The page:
But better is what you feel – it’s a survivor thing. Not great. Probably not hopeful just yet. But better. And better is all a grieving parent needs. Hope is all a grieving parent needs.

So I guess to end this properly I need to say it again, as boring or repetitive as I might seem, whatever your grieving friend has said or done in the depths of his or her grief… don’t give up on them. They’ll come back one day and they’ll need you again and if you can be strong enough to jump into their new normal, it’ll all be a little more “better” because of you.

Every day and yet no day is the same…

I miss you more today than yesterday and less than I will tomorrow.

This is my mantra. This is my reality.

I always thought a human being’s capacity for missing was limited. That our capacity for tears had an end. That our ability to love was conditional.

It’s not.

I said to Hudson’s dad last night that I didn’t think I could cry or survive this hurt anymore. I’ve felt this way many times since Hudson died. It wasn’t that I didn’t think I could physically do it; I was crying at the time. It’s a mental thing. I felt at my end. I truly understood those stories of husbands dying from broken hearts weeks after losing their wives. I felt as though if one more tear were to make its way down my cheeks, I would simply give up. Die. Leave all of this behind. That I’d reached my end. That I simply couldn’t miss him anymore. That I’d reached my capacity for hurt.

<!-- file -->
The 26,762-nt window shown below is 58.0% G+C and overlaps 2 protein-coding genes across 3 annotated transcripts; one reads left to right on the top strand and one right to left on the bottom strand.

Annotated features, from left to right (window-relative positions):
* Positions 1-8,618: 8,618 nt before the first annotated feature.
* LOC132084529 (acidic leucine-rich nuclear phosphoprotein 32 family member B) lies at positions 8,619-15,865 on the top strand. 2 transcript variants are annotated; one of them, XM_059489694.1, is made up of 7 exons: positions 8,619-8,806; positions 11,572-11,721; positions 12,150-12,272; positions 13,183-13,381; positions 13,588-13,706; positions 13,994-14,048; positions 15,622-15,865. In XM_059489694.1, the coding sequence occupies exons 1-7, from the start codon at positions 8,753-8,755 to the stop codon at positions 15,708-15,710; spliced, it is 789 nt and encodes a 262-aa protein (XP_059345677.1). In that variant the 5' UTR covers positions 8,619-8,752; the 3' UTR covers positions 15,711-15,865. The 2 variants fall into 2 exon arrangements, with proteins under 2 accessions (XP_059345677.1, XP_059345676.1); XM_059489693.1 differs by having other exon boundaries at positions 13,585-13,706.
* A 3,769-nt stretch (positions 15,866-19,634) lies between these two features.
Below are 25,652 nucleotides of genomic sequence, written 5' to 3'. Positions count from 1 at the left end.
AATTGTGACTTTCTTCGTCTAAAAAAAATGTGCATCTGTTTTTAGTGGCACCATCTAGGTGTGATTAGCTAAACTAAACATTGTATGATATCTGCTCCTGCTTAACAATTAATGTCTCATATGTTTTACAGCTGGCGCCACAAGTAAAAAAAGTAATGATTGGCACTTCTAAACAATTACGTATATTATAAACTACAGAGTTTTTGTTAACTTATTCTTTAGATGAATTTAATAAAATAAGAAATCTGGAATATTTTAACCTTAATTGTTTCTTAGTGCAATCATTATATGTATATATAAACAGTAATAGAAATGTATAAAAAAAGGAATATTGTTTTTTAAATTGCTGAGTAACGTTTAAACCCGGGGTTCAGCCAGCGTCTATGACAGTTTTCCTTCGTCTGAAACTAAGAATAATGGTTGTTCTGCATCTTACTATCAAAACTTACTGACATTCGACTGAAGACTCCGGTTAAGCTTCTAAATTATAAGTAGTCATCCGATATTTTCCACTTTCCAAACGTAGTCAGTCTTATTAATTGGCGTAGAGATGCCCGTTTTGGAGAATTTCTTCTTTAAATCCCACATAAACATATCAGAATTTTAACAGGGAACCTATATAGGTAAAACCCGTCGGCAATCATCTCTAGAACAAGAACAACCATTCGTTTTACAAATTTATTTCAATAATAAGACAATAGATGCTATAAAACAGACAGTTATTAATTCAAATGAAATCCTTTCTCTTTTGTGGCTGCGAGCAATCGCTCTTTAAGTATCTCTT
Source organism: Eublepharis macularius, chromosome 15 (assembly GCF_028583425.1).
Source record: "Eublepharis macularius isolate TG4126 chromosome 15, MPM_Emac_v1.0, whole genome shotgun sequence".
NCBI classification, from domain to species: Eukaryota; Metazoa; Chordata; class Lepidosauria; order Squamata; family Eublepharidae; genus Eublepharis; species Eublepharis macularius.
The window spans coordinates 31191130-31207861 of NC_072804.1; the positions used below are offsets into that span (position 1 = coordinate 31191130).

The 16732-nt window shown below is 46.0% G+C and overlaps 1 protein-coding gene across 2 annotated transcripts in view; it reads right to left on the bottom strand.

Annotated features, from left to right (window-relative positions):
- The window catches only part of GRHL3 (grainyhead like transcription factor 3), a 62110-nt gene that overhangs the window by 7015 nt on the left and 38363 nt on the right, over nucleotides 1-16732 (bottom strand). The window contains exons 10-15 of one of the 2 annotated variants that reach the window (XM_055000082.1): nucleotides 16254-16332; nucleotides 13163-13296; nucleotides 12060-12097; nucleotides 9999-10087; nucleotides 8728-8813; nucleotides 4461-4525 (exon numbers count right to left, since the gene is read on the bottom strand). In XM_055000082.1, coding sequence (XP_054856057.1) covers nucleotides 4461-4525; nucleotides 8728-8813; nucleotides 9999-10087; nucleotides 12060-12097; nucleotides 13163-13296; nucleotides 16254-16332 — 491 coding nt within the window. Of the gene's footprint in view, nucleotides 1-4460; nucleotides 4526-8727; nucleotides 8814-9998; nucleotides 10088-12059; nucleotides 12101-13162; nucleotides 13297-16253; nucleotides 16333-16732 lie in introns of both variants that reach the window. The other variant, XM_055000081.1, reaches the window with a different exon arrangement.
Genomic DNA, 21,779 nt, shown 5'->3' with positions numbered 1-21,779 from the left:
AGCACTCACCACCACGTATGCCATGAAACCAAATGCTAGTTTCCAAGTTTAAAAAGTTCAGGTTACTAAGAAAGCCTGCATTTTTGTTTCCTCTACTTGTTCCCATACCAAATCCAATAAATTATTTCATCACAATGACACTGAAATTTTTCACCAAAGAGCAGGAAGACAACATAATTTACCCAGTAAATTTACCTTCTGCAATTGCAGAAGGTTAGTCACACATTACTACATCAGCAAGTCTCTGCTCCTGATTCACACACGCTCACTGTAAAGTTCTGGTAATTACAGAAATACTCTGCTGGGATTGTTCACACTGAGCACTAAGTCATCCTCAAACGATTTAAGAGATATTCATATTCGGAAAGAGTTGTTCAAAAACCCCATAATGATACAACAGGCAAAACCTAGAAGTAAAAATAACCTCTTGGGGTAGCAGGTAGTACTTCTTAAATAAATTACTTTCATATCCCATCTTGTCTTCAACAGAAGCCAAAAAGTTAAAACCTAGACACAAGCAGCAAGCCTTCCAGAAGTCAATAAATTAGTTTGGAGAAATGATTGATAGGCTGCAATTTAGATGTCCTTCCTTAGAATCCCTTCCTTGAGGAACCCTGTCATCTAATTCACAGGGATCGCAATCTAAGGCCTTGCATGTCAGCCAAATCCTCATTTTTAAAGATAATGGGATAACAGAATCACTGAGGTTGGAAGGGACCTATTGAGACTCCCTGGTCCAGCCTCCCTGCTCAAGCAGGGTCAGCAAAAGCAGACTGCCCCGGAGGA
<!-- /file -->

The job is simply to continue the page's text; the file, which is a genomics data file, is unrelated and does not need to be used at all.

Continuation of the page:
Obviously I hadn’t. Here I am. Typing a blog. Missing him.

Most days I feel a fraud. I am surrounded by people who tell me I’m strong. That the fact that I get up every day is inspiring.

Privately, I’m not strong. I’m hopelessly lost to this pain. It controls my life. It changes me daily. My face has changed. I’m older. Sometimes the only way out is anger and bitterness. I have very little patience (even though I’d hoped the one lesson I’d learn from this was to be patient with people), I’ve mentally written people out of my life for not being who I need them to be and I’m ferociously protective of Hudson’s dad and myself. I’m ready to and do lash out verbally and even feel like I could go completely against my grain and strike out were it to come to that.

I’m not even sure if the anger eases the journey. I feel it the same way I feel the hurt and the longing. A continuous tension in every single tendon, muscle, bone, atom. It just feels more useful than pain and hurt sometimes. Feels better than being dead inside.

Publicly, I carry on. I keep my head up. I have days where I have to leave my table and cry as discretely as I can somewhere away but, for the most part, I maintain my uprightness. I talk to no-one about him because I am sure they’re over it. I have only this blog as a public outlet. This way, the people who are interested can be alongside me through this journey and the people who aren’t can scroll on.

In ten days my son would’ve been six months old. In thirteen, he’ll have been dead for two months. Right now, six weeks feels like an eternity as does the rest of today and every day that faces me. An eternity that is the hell everyone always talked about when I was young.